Opinion

Media becoming the message

Those in the so-called mainstream media have always lived in a bubble of their own making. Traditionally, this bubble, it has been argued, enabled journalists to report events in an impartial, dispassionate manner and implied a certain level of confidence in the balance and truthfulness of what was being reported to the public. We depended on the media to give us the goods and the background we needed to form opinions.

Watergate was a seminal moment in North American media history. While Watergate made Woodward and Bernstein, and raised the prestige of the Washington Post, it also led to a style of investigative journalism that may eventually kill the mainstream media entities. Major networks and publishing entities spent the last 40 years looking for the “next Watergate” and have been unsuccessful in the search. Since Watergate was the brainchild of a conservative president, most of the minor league scandals of the ‘70s and ‘80s were ascribed to the “right”. Journalists, journalism schools and j-school graduates set out to catch the next conservative in the act of something evil. This caused conservatives to be suspicious of the press, and thus drove many in the press into the arms of liberal politicians, only too happy to feed the press any manner of rumour or innuendo that would show conservatives in a bad light.

This history brings us the “Robocall” scandal making the rounds in our national media over the past few weeks. One can be forgiven for being unfamiliar with the robocalls story because it is a story that is entirely media driven, and one for which there is no evidence and very little fact. The key for our Parliamentary Press Gallery in this case is that it is a Conservative party in power that enjoys widespread support nationally. Harper’s Conservatives represent the antithesis of the values held by most members in our media. The media campaigned actively against Harper in May, promoting Micheal Ignatieff despite his clear inability to lead and actually cheerleading for Jack Layton’s NDP. The CBC was the worst offender, coining the notion of an “Orange Crush” and shielding Layton from any questions about his repeated visits to massage parlours. Much of the national media has still not got over the fact that Canadians ignored their message and voted for a Conservative majority. Robocalls is the media’s idea of a vast Conservative conspiracy to use “American-style” tactics to “steal” the election.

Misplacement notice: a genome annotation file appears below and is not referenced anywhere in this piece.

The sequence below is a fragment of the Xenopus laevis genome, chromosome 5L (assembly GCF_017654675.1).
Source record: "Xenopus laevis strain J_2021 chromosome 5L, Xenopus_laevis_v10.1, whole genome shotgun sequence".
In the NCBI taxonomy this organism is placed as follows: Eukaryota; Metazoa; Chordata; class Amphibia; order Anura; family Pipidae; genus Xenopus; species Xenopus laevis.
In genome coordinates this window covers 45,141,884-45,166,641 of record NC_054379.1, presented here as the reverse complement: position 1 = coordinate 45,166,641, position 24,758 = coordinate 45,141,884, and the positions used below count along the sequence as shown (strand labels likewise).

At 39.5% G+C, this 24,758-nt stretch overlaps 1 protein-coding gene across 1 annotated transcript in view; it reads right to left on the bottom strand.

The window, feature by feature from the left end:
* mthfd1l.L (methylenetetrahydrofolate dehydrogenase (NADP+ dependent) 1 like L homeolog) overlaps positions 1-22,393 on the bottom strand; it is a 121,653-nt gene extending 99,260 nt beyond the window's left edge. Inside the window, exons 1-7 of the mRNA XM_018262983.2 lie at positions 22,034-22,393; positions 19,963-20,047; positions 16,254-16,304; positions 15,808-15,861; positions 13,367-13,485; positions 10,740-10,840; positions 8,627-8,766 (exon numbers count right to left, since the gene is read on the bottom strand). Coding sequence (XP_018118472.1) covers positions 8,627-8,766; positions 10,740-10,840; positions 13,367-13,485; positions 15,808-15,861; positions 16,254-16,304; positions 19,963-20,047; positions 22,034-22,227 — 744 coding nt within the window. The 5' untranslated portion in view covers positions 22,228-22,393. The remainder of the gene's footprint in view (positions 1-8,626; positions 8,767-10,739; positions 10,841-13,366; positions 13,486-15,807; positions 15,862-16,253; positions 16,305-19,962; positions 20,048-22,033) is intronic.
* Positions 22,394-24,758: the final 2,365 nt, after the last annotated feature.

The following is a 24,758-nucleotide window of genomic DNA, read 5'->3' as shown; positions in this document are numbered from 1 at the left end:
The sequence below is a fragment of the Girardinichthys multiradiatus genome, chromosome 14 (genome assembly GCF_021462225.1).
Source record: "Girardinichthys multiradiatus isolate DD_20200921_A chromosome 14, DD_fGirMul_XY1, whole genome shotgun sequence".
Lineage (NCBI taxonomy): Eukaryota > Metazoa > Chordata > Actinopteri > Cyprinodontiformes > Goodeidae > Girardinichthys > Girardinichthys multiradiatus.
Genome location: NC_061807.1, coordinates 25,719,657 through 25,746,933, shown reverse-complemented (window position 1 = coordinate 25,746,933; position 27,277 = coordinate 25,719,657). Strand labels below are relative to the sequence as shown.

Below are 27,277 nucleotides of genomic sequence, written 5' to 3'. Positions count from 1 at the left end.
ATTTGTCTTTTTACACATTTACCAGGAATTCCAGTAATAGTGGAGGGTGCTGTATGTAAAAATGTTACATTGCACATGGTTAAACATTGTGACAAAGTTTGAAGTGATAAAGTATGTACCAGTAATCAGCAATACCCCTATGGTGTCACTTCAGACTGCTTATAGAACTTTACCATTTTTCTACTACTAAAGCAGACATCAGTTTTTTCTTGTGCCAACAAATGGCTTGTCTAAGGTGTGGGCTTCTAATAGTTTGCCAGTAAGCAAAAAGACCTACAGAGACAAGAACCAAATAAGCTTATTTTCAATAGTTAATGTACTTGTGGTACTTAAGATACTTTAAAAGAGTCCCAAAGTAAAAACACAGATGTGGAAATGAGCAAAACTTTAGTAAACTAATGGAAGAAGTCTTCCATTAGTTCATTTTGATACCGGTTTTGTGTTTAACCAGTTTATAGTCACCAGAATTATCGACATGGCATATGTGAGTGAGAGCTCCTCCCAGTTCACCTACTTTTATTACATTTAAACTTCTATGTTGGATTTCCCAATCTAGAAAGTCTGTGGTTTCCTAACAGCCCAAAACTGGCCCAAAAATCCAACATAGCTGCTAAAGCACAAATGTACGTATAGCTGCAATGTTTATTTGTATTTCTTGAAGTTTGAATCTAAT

Comparing conservatives to “the Americans” is a pejorative used endlessly by the national media. The media and opposition parties display their contempt for Canadians who are so daft as to elect a Conservative majority. Clearly the ignorant voters must have been tricked by cunning Conservatives with robocalls.

Elections Canada (not the most Conservative-friendly body) investigated all complaints and irregularities immediately following the election in May, and while there were many, they found none directly perpetrated by the Conservatives, and none that affected the outcome of any local election. The Liberals and NDP in Parliament and the national media have yet to come up with any suspects or evidence linking the Conservatives to anything. The Liberals, however, have been found to have made robocalls that did not meet Elections Canada rules. It has been nearly three weeks, and nothing has been uncovered by the opposition or their enablers in the media. There is no scandal, no evidence and no wrongdoing — yet the national media persists in pushing the story. Polls indicate Canadians are not buying the media line as support for the Conservatives remains unchanged at about 40 per cent.

Canadians are also not buying national newspapers or watching network news shows much anymore either. This drop in subscription and audience is blamed by media executives on the Internet. There may well be some truth to that notion — but not for the reasons media types believe. Just as in the past election when Canadians ignored the national media and elected the party best suited to run the country, Canadians, and folks in the U.S., are rejecting traditional news outlets and turning to more accountable and more transparent sources online to get the news. We used to rely on a neutral, balanced news media to provide perspective. The national media largely advocates a particular political view, and Canadians’ confidence in the media has disappeared. Robocalls is the latest example of the media unwittingly becoming the message. The media bubble has burst — the media has yet to get the news.

 

 

 

Mark Walker is the publisher of the Penticton Western News.

 

 

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